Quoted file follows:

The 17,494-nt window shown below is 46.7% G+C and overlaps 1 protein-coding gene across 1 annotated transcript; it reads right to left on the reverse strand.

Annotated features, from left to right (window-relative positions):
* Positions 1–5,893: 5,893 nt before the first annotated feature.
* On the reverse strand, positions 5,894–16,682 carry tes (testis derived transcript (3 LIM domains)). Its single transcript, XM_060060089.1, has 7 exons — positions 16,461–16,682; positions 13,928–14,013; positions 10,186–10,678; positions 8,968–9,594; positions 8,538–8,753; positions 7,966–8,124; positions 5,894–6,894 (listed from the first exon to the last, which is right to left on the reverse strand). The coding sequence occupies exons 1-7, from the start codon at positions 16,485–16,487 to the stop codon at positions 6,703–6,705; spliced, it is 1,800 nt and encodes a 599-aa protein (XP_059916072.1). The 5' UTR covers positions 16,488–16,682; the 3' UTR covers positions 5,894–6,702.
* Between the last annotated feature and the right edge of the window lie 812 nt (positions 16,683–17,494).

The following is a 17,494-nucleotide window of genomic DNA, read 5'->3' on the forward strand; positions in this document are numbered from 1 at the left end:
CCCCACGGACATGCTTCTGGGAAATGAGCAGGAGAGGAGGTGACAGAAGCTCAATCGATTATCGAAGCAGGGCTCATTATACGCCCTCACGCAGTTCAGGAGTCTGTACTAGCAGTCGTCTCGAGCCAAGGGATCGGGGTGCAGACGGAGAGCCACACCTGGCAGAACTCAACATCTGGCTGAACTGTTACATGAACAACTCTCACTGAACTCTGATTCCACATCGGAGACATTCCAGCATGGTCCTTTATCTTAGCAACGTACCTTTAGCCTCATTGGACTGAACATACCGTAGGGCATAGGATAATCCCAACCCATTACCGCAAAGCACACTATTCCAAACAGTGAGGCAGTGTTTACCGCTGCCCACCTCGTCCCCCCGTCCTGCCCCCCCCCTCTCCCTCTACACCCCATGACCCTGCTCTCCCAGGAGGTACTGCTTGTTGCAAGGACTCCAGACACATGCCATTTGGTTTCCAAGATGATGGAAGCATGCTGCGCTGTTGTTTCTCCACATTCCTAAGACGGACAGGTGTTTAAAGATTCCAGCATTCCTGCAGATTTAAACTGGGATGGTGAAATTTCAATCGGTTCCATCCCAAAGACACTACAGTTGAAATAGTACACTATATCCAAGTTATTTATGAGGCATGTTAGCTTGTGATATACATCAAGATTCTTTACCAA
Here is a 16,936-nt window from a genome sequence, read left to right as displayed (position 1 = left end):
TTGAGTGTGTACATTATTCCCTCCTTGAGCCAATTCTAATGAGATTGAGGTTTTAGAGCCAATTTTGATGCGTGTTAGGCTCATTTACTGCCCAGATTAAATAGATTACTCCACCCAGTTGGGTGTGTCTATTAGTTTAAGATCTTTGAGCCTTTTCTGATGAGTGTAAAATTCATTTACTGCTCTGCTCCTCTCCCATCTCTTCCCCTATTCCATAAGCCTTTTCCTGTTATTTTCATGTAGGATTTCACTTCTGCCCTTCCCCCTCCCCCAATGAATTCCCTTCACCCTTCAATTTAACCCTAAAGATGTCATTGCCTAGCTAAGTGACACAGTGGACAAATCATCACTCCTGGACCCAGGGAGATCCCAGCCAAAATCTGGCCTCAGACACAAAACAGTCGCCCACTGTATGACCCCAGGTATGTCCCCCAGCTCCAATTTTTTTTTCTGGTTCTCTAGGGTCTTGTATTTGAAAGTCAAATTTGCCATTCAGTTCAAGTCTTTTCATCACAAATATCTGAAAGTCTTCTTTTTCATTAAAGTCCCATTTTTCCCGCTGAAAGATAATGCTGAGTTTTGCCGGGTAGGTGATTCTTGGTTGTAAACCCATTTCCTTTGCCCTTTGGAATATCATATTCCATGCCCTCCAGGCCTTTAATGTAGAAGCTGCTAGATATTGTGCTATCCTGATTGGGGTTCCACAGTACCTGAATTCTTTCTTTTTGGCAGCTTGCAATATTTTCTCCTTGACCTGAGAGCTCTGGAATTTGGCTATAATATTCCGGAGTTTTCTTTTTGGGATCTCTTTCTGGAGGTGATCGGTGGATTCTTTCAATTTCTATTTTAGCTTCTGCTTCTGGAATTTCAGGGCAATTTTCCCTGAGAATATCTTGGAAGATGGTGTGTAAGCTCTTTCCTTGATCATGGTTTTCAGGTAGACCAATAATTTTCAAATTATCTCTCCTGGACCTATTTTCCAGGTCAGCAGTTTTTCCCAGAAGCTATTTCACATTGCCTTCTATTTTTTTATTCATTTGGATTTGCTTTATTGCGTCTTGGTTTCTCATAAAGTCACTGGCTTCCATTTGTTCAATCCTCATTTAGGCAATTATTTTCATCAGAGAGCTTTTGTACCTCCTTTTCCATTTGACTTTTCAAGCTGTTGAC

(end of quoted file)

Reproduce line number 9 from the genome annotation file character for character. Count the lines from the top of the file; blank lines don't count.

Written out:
TTGAGTGTGTACATTATTCCCTCCTTGAGCCAATTCTAATGAGATTGAGGTTTTAGAGCCAATTTTGATGCGTGTTAGGCTCATTTACTGCCCAGATTAAATAGATTACTCCACCCAGTTGGGTGTGTCTATTAGTTTAAGATCTTTGAGCCTTTTCTGATGAGTGTAAAATTCATTTACTGCTCTGCTCCTCTCCCATCTCTTCCCCTATTCCATAAGCCTTTTCCTGTTATTTTCATGTAGGATTTCACTTCTGCCCTTCCCCCTCCCCCAATGAATTCCCTTCACCCTTCAATTTAACCCTAAAGATGTCATTGCCTAGCTAAGTGACACAGTGGACAAATCATCACTCCTGGACCCAGGGAGATCCCAGCCAAAATCTGGCCTCAGACACAAAACAGTCGCCCACTGTATGACCCCAGGTATGTCCCCCAGCTCCAATTTTTTTTTCTGGTTCTCTAGGGTCTTGTATTTGAAAGTCAAATTTGCCATTCAGTTCAAGTCTTTTCATCACAAATATCTGAAAGTCTTCTTTTTCATTAAAGTCCCATTTTTCCCGCTGAAAGATAATGCTGAGTTTTGCCGGGTAGGTGATTCTTGGTTGTAAACCCATTTCCTTTGCCCTTTGGAATATCATATTCCATGCCCTCCAGGCCTTTAATGTAGAAGCTGCTAGATATTGTGCTATCCTGATTGGGGTTCCACAGTACCTGAATTCTTTCTTTTTGGCAGCTTGCAATATTTTCTCCTTGACCTGAGAGCTCTGGAATTTGGCTATAATATTCCGGAGTTTTCTTTTTGGGATCTCTTTCTGGAGGTGATCGGTGGATTCTTTCAATTTCTATTTTAGCTTCTGCTTCTGGAATTTCAGGGCAATTTTCCCTGAGAATATCTTGGAAGATGGTGTGTAAGCTCTTTCCTTGATCATGGTTTTCAGGTAGACCAATAATTTTCAAATTATCTCTCCTGGACCTATTTTCCAGGTCAGCAGTTTTTCCCAGAAGCTATTTCACATTGCCTTCTATTTTTTTATTCATTTGGATTTGCTTTATTGCGTCTTGGTTTCTCATAAAGTCACTGGCTTCCATTTGTTCAATCCTCATTTAGGCAATTATTTTCATCAGAGAGCTTTTGTACCTCCTTTTCCATTTGACTTTTCAAGCTGTTGAC